Since it seems that it is a better fit for engineers. Is it possible for drafters to learn this program? Many times drafters are asked to help do the drafting and design for engineers. Would it make since for a drafter to learn Revit MEP? And if the drafter should learn to use Revit, how much MEP knowledge should he/she need to know in order to successfully implement Revit MEP?
I was just checking out the Broutek web site and the have some very detailed families. I have to question the need for such a level of detail on objects such as VAV boxes, rooftop air handlers, etc. In my conversations with the architects we work with on Revit projects, they aren't concerned about what our families look like as long as they represent the basic size and shape of the object. When they show their client renderings of their model (with ours linked in), they want the attention to be on their work, not the MEP objects. So yes, they look cool, but are they necessary? Just something to think about.
I have only created a few families, as I needed them. For example, I have created a couple of families from the Hartzell fan catalog--just three series of fans. And, when I do create a family, I usually just create the types I think I will need in the near future.
To create a family for less than it costs to buy one, I say that you would have to be able to do so in 2 hours. I can create some simple odds and ends in less than an hour. But, a more complex model with many types might take me two days, or even two weeks.
Any way you look at it, adding content is expensive.
That's a loaded question; for most you can roll that into the project
budget. Call the manuf get their selections and make a block out of
them. Granted the process got a whole lot slower with ABS/MEP but you
could always fake it with a 2d block if need be in ABS/MEP.
The point was that there is very little to build upon or use as a
starter to these families we need to create with Revit. Heck, im still
confused as to what family type to start with most times when i need to
create a new family.
though MEP is designed around the design process and the engineering it really depends on your company as to your first question. in our firm the CAD Operators are in charge of all drawing standards and therefore have been put in charge of learning the program and creating our office Revit standards then teaching it to the designers and engineers. As for how much MEP knowledge is needed that also depends on your intent. Overall I think that a basic knowledge of design is enough to get you started, we have many in our office who have never worked in this industry, with them it takes a little longer to grasp it, It really depends on your Office and how the work flow fits best.
Would you say that it would be good for the CAD operators and company to move towards Revit? The reason being that everything is going towards 3D/BIM. Also, how beneficial or successful is Revit when implementing into BIM? A lot of projects that I've seen implemented into projects that are 3D are mainly blocks.
Revit is the future so moving towards it would be yes. The biggest problem is most Architects that have been using Revit Arch really want full blown Revit MEP Models now, which isn't always the easiest thing to accomplish. Revit is nothing like ACAD and will take time and money to learn. Your best bet is to get one license and one good machine and one person take control of learning and creating procedures for your office for Revit. Then teach others. If your company can handle the cost and have the availability of professional training that's a good place to start also.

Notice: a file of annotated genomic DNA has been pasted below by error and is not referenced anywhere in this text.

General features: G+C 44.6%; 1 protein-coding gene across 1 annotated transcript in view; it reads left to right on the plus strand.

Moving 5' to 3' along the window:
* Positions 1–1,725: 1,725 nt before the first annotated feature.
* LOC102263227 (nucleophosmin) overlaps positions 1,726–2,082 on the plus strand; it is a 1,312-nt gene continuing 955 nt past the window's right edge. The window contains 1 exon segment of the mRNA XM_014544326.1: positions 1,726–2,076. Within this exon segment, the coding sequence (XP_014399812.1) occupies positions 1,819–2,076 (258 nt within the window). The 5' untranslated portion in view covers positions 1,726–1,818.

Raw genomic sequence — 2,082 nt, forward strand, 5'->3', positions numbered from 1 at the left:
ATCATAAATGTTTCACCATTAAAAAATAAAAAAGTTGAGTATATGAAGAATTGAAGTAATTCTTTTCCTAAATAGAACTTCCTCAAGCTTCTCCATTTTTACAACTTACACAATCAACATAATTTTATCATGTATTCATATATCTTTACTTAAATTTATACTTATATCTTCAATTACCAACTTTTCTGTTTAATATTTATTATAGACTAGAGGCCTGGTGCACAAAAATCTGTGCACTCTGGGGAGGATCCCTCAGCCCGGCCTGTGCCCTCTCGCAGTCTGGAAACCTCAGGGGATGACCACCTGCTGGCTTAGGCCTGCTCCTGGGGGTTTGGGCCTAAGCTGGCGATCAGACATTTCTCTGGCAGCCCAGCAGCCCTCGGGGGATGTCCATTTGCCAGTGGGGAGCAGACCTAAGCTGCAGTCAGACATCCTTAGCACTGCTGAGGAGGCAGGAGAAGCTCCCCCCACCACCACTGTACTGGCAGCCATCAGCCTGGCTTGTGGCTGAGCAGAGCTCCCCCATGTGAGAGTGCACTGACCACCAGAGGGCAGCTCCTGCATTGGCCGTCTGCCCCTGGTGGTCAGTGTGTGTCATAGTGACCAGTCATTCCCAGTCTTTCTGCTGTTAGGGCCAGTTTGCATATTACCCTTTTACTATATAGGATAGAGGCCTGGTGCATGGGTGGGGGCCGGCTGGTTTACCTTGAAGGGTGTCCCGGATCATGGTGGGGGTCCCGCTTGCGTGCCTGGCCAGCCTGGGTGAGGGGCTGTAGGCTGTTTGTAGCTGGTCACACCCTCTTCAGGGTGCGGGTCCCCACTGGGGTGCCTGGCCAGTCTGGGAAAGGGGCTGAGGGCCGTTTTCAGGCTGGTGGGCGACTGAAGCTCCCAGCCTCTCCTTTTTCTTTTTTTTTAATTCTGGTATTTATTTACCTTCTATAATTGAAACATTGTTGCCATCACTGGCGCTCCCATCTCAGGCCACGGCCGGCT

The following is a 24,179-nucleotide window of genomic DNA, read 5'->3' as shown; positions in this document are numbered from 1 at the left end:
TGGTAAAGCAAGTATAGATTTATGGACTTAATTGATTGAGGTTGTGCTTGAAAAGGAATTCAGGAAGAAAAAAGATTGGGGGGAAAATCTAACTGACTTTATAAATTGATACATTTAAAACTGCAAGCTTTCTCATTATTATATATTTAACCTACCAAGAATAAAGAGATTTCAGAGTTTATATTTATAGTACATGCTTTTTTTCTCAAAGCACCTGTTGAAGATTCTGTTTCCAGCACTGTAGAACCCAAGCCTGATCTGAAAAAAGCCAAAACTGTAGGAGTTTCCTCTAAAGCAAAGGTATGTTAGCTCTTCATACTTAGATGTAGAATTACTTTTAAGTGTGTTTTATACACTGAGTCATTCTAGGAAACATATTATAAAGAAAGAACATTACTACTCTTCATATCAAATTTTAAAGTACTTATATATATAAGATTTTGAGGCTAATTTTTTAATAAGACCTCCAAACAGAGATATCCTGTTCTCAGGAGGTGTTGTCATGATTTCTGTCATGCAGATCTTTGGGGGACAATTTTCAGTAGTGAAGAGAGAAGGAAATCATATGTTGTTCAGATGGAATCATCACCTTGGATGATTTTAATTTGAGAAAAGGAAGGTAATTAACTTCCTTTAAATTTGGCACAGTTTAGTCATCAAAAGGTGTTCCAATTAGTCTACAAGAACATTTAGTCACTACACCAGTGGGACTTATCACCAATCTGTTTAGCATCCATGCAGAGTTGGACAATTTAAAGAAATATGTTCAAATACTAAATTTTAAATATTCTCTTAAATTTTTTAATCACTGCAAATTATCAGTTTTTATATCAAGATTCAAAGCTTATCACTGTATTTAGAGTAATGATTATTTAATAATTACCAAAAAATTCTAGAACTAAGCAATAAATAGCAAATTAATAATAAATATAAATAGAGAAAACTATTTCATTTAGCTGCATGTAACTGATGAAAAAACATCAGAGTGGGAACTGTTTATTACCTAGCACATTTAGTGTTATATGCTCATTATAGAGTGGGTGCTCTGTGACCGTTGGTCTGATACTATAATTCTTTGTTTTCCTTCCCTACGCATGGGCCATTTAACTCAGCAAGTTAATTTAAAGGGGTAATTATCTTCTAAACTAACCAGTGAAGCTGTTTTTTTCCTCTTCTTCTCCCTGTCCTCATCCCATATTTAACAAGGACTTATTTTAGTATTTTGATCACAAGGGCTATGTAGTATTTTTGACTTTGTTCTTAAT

Revit has many design features which is why you can't think about this as ACAD, it functions very differently. The benefit of Revit is that when family internals are created correctly (and that doesn't mean that they will have every nut and bolt located) they will have within the family many components that are needed for analysis. Allowing for scheduling, system analysis at any point along the system, flow rates, pressure drops, voltage. Making them more than just a 3D placeholder.
Thanks for the information. My company is thinking about going that route, its just that we are unsure of how to go about it and don't really know how much investment and time is needed. Again, thank you for your inputs, this gives me a better idea of what I should do and how our company can move forward.
I read these, and the first thing that comes to mind about any software is, you will always have those who like it and those who do not. It has taken Autodesk 25+ years to get AutoCAD where it is today, constantly improving the product for use. With Revit, it has been around for less then half of that time. CD's are changing daily and packages are getting larger with information to help reduce RFI's. No matter what program you use, you have to master it ONE STEP AT A TIME.
Sure our first project may not have been as profitable, but I can honestly say that the projects we are working on now are. Want to know our secret? We do not waste time on what product is better. Our first project was morphed with both CAD and Revit drawings.
It does take time to understand how to create families but there are so many resources out there and many many more companies are creating content for us to download. Even if we put this on Autodesk, someone will complain about how the generic model was not built correctly. There millions upon millions of families that could be created. How many do you use?
Revit is not all there but you can figure out a work around to get what you need to produce CD's. I know when Revit does come out year after year and the software has improved, we will be way ahead of the game.